The end is near! It’s not what you’re thinking. Jesus is coming back but he’s in the loveable baby form. The waning weeks of ordinary time are coming to a close. Those green paraments, dutifully hanging through the dog days of summer, will finally be removed. The Christian liturgical year is at an end. This coming Sunday many churches will celebrate “Christ the King Sunday”. In the blink of an eye, we’re on to Advent (or generic church Christmas, as most of us experience it).
Christ the King Sunday serves as a pivot point between the old and the new. It’s our launch pad into the season of Advent. Originally an idea of Pope Pius XI, Christ the King Sunday was set aside to remind the faithful that despite the growing tide of secularism, Christ (and his Vicar) was still the “king”. In the post-war era, Protestants adopted the day as one of our own. Methodists, Lutherans, Anglicans, and others added this celebration to their church calendars.
To me, it’s always seemed appropriate to talk about Christ as “king” before going into the season of Advent. We use kingly language all year long, sing “king” hymns, and read text after text where Jesus talks about the kingdom of God. This “king”, who we worship and adore, is about to remembered as an infant. We are blessed to be able to hold more than one thought in our minds. So it’s nice to ground ourselves in the image of the kingdom preaching parable teacher at the same time we remember how Jesus came into the world.
The gospel readings for Christ the King Sunday are usually big ticket, Hollywood blockbuster texts. In John’s gospel, Pilate confronts Jesus for an epic questioning on the nature of truth the night before Jesus is executed. In the second, Luke paints a picture of the last supper where Jesus reveals that he will be betrayed and denied. Jesus is beaten, flogged, and the king is crowned with thorns.
Matthew’s gospel is different. He doesn’t recount the events of the last supper, trial, or Jesus’ execution. Instead, Matthew’s Jesus gives us a parable; one of several we’ve heard throughout his final journey to Jerusalem. This story is known by many names. It’s a parable of the last judgment. Others call it the parable of the sheep and goats. I call it trouble.
The human one is coming in majesty with angels and going to be sitting on a throne. You can see from the beginning, this is a very “kingly” parable. Upon the king’s arrival, the world is divided into two groups, sheep and goats. Our world is incredibly divided. The United States is as polarized as it has been at any time since the end of the Civil War. We preach unity and togetherness from our pulpits but in this parable we’re forced to confront a call to divine call to division. It’s hard to find any redeeming quality in preaching tribalism in late 2017. Separating the sheep from goats doesn’t cause the cream to rise to the top. If anything, the goats get together and reinforce how great it is to be a goat. They talk about how much they hate the sheep. The sheep are no better. In the “baa-baa” echo chamber, the sheep are also convinced of their moral superiority.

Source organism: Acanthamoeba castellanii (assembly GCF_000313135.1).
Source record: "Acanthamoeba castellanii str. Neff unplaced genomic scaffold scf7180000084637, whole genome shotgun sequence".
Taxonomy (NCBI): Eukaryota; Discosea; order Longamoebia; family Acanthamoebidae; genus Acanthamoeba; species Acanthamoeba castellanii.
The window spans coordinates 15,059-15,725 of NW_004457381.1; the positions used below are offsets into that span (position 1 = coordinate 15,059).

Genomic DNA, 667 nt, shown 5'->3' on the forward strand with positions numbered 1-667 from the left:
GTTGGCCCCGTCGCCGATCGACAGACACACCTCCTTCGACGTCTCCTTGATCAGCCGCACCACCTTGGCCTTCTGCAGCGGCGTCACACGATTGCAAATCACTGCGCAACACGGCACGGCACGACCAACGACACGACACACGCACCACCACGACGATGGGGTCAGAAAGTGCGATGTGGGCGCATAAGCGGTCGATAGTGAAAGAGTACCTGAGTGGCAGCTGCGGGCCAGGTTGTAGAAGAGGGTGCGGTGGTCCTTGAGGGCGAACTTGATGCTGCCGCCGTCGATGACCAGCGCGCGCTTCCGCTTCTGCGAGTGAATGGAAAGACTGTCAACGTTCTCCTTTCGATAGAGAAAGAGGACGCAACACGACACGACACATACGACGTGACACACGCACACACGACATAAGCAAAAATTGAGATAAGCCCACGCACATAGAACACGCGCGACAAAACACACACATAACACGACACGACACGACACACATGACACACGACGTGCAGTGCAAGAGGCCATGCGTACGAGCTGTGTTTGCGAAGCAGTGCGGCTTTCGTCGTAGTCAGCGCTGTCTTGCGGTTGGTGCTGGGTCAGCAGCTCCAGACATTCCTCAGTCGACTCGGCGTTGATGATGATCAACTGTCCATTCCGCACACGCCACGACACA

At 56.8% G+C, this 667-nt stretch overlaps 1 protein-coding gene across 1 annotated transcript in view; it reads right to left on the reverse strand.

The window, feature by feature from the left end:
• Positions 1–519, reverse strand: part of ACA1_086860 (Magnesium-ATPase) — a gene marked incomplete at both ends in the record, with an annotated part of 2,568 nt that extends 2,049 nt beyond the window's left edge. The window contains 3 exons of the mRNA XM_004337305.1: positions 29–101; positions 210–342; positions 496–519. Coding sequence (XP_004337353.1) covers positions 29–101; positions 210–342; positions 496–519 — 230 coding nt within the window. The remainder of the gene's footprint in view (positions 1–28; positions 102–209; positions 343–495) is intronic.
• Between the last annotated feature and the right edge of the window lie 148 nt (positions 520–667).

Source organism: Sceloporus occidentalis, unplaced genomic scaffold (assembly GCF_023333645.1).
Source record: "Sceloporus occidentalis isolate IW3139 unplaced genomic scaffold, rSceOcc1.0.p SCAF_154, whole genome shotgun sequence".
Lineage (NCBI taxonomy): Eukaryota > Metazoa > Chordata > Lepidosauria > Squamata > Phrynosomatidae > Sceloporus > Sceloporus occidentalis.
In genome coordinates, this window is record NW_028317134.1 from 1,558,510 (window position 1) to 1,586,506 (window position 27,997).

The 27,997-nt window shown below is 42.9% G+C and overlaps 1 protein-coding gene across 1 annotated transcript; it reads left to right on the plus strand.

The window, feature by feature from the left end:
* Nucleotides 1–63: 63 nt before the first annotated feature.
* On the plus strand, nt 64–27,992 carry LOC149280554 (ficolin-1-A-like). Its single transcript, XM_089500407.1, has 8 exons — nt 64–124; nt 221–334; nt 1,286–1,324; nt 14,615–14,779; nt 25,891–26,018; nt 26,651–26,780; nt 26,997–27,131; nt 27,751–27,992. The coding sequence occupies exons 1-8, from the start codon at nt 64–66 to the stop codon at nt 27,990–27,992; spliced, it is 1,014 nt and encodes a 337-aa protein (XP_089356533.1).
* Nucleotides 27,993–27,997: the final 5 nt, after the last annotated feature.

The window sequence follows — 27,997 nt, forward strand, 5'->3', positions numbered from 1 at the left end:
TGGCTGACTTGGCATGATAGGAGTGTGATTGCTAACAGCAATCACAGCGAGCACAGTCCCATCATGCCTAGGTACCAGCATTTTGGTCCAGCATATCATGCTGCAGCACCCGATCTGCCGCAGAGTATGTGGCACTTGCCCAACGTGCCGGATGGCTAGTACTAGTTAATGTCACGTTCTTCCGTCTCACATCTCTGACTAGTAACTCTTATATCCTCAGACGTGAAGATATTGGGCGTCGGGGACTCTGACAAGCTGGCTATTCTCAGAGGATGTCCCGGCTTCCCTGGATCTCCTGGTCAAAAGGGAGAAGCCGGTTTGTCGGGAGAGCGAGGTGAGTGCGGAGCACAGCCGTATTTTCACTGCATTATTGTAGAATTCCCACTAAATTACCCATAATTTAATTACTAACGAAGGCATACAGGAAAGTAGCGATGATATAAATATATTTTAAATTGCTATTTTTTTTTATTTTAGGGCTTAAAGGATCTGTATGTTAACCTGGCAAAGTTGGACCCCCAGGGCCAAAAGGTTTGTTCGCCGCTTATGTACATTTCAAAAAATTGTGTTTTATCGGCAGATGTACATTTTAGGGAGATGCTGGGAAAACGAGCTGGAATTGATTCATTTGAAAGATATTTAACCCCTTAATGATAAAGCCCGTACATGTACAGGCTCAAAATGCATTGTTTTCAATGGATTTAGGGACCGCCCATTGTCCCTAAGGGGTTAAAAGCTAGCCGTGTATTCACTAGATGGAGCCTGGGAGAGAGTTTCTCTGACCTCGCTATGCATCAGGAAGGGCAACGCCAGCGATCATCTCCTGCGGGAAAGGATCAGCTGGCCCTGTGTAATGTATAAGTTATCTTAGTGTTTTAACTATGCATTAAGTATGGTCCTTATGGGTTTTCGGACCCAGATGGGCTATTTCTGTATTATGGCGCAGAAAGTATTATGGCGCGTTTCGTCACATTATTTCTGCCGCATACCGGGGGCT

The goats go to Hell. For not going to visit the sick, seeing the imprisoned, clothing the naked, feeding the hungry, or giving water to the thirsty; they are sent to eternal punishment. They claim they weren’t aware of the needs that surrounded them. It doesn’t matter. They are toast. The righteous do-gooder sheep are offered one way tickets to an eternal reward.
This passage is troubling. I don’t want to tell anyone they’re going to Hell. “So you better do this or else,” preaching turns me off from organized religion. Hell doesn’t comport with my understanding of a loving God. I object to a literal reading of texts in Leviticus (and Paul epistle’s) which condemn gay and lesbian people. I find those literal readings of the text abhorrent. If I’m going to remain intellectually and morally consistent, it’s wrong to cherry pick the texts I decide to read literally because they agree with my theology. People who ignore the needs of those in their community aren’t going to hell and neither are my gay, lesbian, and transgender sisters and brothers.
For social holiness Wesleyans like me, it’s a passage I love to cite and use against those who hold more narrow interpretations of scripture. I want to confess and say I’m sorry for doing this. As someone who has spoken out against the weaponization of scripture, I shouldn’t do the same thing. We shouldn’t be beating each other over the head with the Bible. I cannot take Jesus’ words literally about the world being divided into sheep and goats and the goats going to Hell for not being socially conscious if I’m also going to reject literal interpretations that condemn homosexuality.
The threat of eternal punishment shouldn’t be the thing that motivates people to care about the hungry, sick, imprisoned, naked and thirsty. If we love our neighbor as we love ourselves, then love pushes us to look beyond our own creature comforts to those who are less fortunate. Jesus clearly places a value on caring for those who have nothing. Loving people into the kingdom is Jesus’ priority.
I refuse to believe, that with Jesus, failure is final. There are people around us who languish in living Hells. Let’s get them out. Not because we’re scared of the consequences but because love is always the right thing to do.
Richard Lowell Bryant